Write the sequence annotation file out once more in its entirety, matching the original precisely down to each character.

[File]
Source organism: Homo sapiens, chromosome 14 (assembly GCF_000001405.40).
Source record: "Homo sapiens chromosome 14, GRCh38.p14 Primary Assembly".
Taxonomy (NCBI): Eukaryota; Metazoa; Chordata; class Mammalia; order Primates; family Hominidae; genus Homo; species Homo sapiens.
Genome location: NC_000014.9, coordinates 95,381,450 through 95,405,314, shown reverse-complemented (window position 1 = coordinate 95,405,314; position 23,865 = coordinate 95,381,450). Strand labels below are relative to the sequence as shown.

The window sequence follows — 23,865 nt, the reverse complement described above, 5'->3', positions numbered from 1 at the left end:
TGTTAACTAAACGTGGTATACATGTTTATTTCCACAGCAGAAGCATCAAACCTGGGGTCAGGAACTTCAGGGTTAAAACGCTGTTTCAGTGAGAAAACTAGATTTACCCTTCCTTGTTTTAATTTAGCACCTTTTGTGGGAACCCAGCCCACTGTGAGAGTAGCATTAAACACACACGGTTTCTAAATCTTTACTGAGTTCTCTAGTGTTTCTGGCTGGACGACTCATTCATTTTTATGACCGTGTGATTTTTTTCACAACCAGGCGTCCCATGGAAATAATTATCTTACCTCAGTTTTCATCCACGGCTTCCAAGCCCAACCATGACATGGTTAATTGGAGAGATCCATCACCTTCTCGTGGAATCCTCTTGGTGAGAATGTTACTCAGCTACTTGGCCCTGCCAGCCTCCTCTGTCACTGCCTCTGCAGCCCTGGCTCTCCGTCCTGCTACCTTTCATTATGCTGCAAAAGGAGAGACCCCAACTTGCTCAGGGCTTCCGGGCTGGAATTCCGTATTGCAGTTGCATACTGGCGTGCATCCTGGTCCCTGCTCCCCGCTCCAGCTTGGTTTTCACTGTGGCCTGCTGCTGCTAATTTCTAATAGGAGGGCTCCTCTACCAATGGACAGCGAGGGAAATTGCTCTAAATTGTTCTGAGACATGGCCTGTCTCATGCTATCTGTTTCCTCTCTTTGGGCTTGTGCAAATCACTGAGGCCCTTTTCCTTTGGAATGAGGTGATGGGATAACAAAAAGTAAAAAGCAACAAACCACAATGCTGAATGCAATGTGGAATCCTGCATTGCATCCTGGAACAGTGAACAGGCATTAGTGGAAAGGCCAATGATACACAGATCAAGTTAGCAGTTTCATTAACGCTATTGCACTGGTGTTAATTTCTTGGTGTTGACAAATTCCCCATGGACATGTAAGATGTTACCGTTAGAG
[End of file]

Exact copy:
Source organism: Homo sapiens, chromosome 14 (assembly GCF_000001405.40).
Source record: "Homo sapiens chromosome 14, GRCh38.p14 Primary Assembly".
Taxonomy (NCBI): Eukaryota; Metazoa; Chordata; class Mammalia; order Primates; family Hominidae; genus Homo; species Homo sapiens.
Genome location: NC_000014.9, coordinates 95,381,450 through 95,405,314, shown reverse-complemented (window position 1 = coordinate 95,405,314; position 23,865 = coordinate 95,381,450). Strand labels below are relative to the sequence as shown.

The window sequence follows — 23,865 nt, the reverse complement described above, 5'->3', positions numbered from 1 at the left end:
TGTTAACTAAACGTGGTATACATGTTTATTTCCACAGCAGAAGCATCAAACCTGGGGTCAGGAACTTCAGGGTTAAAACGCTGTTTCAGTGAGAAAACTAGATTTACCCTTCCTTGTTTTAATTTAGCACCTTTTGTGGGAACCCAGCCCACTGTGAGAGTAGCATTAAACACACACGGTTTCTAAATCTTTACTGAGTTCTCTAGTGTTTCTGGCTGGACGACTCATTCATTTTTATGACCGTGTGATTTTTTTCACAACCAGGCGTCCCATGGAAATAATTATCTTACCTCAGTTTTCATCCACGGCTTCCAAGCCCAACCATGACATGGTTAATTGGAGAGATCCATCACCTTCTCGTGGAATCCTCTTGGTGAGAATGTTACTCAGCTACTTGGCCCTGCCAGCCTCCTCTGTCACTGCCTCTGCAGCCCTGGCTCTCCGTCCTGCTACCTTTCATTATGCTGCAAAAGGAGAGACCCCAACTTGCTCAGGGCTTCCGGGCTGGAATTCCGTATTGCAGTTGCATACTGGCGTGCATCCTGGTCCCTGCTCCCCGCTCCAGCTTGGTTTTCACTGTGGCCTGCTGCTGCTAATTTCTAATAGGAGGGCTCCTCTACCAATGGACAGCGAGGGAAATTGCTCTAAATTGTTCTGAGACATGGCCTGTCTCATGCTATCTGTTTCCTCTCTTTGGGCTTGTGCAAATCACTGAGGCCCTTTTCCTTTGGAATGAGGTGATGGGATAACAAAAAGTAAAAAGCAACAAACCACAATGCTGAATGCAATGTGGAATCCTGCATTGCATCCTGGAACAGTGAACAGGCATTAGTGGAAAGGCCAATGATACACAGATCAAGTTAGCAGTTTCATTAACGCTATTGCACTGGTGTTAATTTCTTGGTGTTGACAAATTCCCCATGGACATGTAAGATGTTACCGTTAGAG